For years the photocopier has been an integral part of our offices and places of work. Making multiple copies of paperwork, documents and other similar items with ease is something we take for granted in this ever more digital age.
But, of course, it hasn’t always been so.
The Old Copying Ways
Before to the photocopying machines we know today there were a different number of techniques used for copying.
The use of carbon paper to make duplicates was a popular and effective method in many offices although the process had its limitations in that you could really only make one, or at best, a few copies at a time.
A more efficient method, and the precursor to the modern photocopying techniques, was the mimeograph. Patented in the late 1800s by Thomas Edison this was a cost-effective and small scale printing process based on the use of forcing ink through specially made stencils.
The Birth of Electrophotography
In 1937, and with the USA still in the grips of the Great Depression, patent attorney, physicist and inventor Chester Carlson came up with the idea of a dry copying technique (i.e. no liquid chemicals used in the process) through a combination of electrostatic and photographic means.
The techniqud for which Carlson would eventually patent (in 1942) would become one of the most significant inventions of the post-war years, making Carlson a millionaire in the process.
Haloid / Xerox
However, Carlson’s invention was not an immediate hit with the general public, who were apparently reluctant to part ways with the more tried and tested forms of copying.
In the late 1940s the process was taken up by the Haloid Company, a photographic equipment firm based in New York. Haloid renamed the process ‘Xerography’ – a combination of Greek words to mean ‘Dry Writing’ – and set to work developing a machine which could fully automate the process.
In 1959 they released the Xerox 914 – the world’s first automated photocopying device. It would become one of most successful product launches of the 20th Century and make Haloid, who changed their name to the Xerox Corporation in 1961, into one of the biggest companies in the world.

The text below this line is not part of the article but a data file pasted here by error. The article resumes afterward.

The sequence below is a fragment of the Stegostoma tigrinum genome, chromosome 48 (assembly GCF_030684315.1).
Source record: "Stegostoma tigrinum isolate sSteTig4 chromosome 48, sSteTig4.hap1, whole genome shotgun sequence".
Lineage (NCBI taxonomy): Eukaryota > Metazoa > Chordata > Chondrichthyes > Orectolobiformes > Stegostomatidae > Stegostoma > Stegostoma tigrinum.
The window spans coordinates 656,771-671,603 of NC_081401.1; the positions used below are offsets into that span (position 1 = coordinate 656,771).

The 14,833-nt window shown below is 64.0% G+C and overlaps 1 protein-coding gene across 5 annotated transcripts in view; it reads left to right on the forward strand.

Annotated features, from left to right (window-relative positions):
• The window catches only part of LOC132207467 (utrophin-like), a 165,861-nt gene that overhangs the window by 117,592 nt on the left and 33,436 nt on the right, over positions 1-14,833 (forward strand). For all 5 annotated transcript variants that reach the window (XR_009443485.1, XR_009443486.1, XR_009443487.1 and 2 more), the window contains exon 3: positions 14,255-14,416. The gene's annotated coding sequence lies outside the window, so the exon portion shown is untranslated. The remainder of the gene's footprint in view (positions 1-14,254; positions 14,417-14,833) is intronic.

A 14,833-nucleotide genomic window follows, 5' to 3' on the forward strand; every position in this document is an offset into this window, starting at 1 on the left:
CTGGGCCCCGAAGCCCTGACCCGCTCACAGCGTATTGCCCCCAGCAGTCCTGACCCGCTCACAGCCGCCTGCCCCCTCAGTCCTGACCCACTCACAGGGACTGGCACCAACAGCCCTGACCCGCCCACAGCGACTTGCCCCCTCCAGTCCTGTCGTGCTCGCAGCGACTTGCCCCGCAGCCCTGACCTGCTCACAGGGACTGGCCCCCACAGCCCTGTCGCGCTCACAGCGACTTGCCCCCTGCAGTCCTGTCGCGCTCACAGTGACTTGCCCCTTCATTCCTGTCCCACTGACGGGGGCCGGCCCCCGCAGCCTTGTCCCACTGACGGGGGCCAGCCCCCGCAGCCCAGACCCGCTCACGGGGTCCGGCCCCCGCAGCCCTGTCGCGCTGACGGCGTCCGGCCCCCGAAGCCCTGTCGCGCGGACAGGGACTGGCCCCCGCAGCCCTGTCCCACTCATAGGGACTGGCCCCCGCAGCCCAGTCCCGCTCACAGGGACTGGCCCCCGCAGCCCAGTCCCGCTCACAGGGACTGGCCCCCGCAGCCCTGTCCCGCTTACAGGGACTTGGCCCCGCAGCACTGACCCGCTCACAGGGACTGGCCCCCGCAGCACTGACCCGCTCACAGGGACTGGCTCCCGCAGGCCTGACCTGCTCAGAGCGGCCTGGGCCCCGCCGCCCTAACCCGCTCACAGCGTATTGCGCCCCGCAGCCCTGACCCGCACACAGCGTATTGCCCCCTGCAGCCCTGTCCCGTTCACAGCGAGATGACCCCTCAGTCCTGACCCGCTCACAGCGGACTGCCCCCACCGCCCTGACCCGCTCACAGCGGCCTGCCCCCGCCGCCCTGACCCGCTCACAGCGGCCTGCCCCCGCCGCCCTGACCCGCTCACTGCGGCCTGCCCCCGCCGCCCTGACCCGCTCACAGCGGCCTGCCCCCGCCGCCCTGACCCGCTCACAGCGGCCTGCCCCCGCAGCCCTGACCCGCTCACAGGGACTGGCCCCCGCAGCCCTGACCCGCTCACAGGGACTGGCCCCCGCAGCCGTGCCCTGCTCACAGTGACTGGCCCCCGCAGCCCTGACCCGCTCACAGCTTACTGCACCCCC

Along Came the Competition
Xerox copiers would be a huge, dominant presence in the copying market over the following decades – their name becoming a generic term for the very process.
However, as invariably is the case, other companies were quick to enter into the market. Companies such a 3M, Ricoh and Canon were soon developing their own versions of the photocopier, seeking new innovation to capture the attention of a new booming market.
In 1971 Canon launched the first ever electrostatic colour copier, cementing their place as another major player in the photocopying industry.
Through the seventies the big corporations, fiercely competing with each other for greater share, would be looking for new ways to develop, innovate and steal a march on their rivals.
Photocopiers would become smaller, easier to use, quicker, able to make larger quantities of copies in less time. And, crucially to the end user – they grew ever more cost effective as they became ever more indispensable to businesses and organisations around the world.
Into the Digital Age
The 21st Century promised us the ‘paperless office’ with the emergence of digital files and email.
However, while these technologies have undoubtedly altered the way we work, we are still some way off consigning paper documentation to history.
Photocopiers have changed with the digital age, with new technologies in printing, scanning and copying but it still remains that, whether office, school, library or major organisation, the photocopier continues to be an integral part of our working environment.